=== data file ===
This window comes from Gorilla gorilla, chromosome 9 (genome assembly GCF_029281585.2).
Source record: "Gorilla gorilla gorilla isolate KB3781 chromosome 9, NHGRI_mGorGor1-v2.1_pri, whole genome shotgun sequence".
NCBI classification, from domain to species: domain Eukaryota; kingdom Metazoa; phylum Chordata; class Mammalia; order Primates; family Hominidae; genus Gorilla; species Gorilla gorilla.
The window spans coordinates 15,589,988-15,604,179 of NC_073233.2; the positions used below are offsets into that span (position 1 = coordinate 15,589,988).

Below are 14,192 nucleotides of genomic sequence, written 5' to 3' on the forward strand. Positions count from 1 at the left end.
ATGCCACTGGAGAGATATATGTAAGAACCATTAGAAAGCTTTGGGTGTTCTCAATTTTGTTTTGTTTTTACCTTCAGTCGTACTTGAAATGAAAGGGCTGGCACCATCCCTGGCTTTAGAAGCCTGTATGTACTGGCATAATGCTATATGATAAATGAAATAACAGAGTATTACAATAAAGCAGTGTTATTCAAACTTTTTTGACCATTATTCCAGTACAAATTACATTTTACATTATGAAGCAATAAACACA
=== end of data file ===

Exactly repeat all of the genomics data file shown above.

This window comes from Gorilla gorilla, chromosome 9 (genome assembly GCF_029281585.2).
Source record: "Gorilla gorilla gorilla isolate KB3781 chromosome 9, NHGRI_mGorGor1-v2.1_pri, whole genome shotgun sequence".
NCBI classification, from domain to species: domain Eukaryota; kingdom Metazoa; phylum Chordata; class Mammalia; order Primates; family Hominidae; genus Gorilla; species Gorilla gorilla.
The window spans coordinates 15,589,988-15,604,179 of NC_073233.2; the positions used below are offsets into that span (position 1 = coordinate 15,589,988).

Below are 14,192 nucleotides of genomic sequence, written 5' to 3' on the forward strand. Positions count from 1 at the left end.
ATGCCACTGGAGAGATATATGTAAGAACCATTAGAAAGCTTTGGGTGTTCTCAATTTTGTTTTGTTTTTACCTTCAGTCGTACTTGAAATGAAAGGGCTGGCACCATCCCTGGCTTTAGAAGCCTGTATGTACTGGCATAATGCTATATGATAAATGAAATAACAGAGTATTACAATAAAGCAGTGTTATTCAAACTTTTTTGACCATTATTCCAGTACAAATTACATTTTACATTATGAAGCAATAAACACA